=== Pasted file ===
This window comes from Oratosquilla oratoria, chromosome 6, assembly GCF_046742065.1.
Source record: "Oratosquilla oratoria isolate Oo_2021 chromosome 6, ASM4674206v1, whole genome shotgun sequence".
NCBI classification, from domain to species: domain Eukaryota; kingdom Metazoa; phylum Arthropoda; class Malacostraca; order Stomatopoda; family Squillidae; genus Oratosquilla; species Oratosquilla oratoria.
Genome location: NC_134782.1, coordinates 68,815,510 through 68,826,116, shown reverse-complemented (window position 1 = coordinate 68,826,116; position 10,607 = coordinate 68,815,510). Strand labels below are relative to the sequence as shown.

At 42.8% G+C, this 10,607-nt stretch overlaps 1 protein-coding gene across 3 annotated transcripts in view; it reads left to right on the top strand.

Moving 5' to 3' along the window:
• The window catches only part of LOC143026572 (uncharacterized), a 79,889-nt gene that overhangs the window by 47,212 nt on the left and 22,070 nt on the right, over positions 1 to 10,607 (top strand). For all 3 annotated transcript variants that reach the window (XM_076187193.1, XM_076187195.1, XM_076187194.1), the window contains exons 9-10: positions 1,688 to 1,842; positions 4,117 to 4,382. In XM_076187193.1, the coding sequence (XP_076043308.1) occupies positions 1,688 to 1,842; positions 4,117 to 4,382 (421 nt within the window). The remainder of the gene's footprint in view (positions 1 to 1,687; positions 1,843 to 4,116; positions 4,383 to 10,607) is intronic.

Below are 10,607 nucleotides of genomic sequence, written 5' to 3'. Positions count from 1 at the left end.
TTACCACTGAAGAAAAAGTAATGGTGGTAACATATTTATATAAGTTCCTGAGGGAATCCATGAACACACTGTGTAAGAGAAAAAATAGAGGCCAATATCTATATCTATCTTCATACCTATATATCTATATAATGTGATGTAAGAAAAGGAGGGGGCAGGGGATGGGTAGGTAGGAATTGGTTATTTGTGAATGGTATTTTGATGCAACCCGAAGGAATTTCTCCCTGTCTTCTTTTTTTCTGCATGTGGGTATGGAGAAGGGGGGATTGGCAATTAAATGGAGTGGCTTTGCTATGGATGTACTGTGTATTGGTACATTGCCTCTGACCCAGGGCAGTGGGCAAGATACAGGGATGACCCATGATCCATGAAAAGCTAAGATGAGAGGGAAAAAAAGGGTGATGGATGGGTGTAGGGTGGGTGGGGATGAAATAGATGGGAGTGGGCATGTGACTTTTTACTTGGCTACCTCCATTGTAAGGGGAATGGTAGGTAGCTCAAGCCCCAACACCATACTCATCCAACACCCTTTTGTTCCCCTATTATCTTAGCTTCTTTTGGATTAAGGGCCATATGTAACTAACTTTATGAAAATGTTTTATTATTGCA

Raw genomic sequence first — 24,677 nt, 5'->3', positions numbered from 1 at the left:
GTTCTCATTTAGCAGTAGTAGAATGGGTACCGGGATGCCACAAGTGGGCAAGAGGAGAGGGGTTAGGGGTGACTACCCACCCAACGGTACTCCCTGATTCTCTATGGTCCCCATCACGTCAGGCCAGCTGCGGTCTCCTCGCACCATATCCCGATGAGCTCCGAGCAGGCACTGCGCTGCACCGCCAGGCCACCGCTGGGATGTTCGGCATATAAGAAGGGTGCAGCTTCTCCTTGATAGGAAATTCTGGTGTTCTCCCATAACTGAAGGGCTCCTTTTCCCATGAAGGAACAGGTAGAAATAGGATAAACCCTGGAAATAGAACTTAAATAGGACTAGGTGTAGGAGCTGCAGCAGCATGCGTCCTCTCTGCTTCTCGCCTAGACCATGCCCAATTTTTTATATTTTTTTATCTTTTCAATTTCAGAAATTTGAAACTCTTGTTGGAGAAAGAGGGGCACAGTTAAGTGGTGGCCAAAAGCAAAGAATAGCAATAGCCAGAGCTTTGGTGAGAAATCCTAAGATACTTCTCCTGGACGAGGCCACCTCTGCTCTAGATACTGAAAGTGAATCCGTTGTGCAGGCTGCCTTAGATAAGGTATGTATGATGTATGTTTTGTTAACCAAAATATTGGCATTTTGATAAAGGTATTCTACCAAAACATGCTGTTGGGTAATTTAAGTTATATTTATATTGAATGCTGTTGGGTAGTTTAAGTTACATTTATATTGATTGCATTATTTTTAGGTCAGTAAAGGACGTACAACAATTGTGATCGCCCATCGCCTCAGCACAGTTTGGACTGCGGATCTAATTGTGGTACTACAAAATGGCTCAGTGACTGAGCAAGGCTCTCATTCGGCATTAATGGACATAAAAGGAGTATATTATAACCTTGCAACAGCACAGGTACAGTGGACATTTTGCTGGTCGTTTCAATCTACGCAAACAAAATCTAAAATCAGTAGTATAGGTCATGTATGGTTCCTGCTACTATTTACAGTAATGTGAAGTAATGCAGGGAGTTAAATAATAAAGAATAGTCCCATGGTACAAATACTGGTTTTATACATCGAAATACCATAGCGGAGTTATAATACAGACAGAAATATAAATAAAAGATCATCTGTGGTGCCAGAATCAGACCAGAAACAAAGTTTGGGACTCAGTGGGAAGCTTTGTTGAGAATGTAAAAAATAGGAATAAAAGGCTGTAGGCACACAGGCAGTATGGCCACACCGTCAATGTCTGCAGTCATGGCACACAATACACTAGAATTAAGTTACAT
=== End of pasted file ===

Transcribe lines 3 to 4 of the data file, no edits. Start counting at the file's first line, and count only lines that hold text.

NCBI classification, from domain to species: domain Eukaryota; kingdom Metazoa; phylum Arthropoda; class Malacostraca; order Stomatopoda; family Squillidae; genus Oratosquilla; species Oratosquilla oratoria.
Genome location: NC_134782.1, coordinates 68,815,510 through 68,826,116, shown reverse-complemented (window position 1 = coordinate 68,826,116; position 10,607 = coordinate 68,815,510). Strand labels below are relative to the sequence as shown.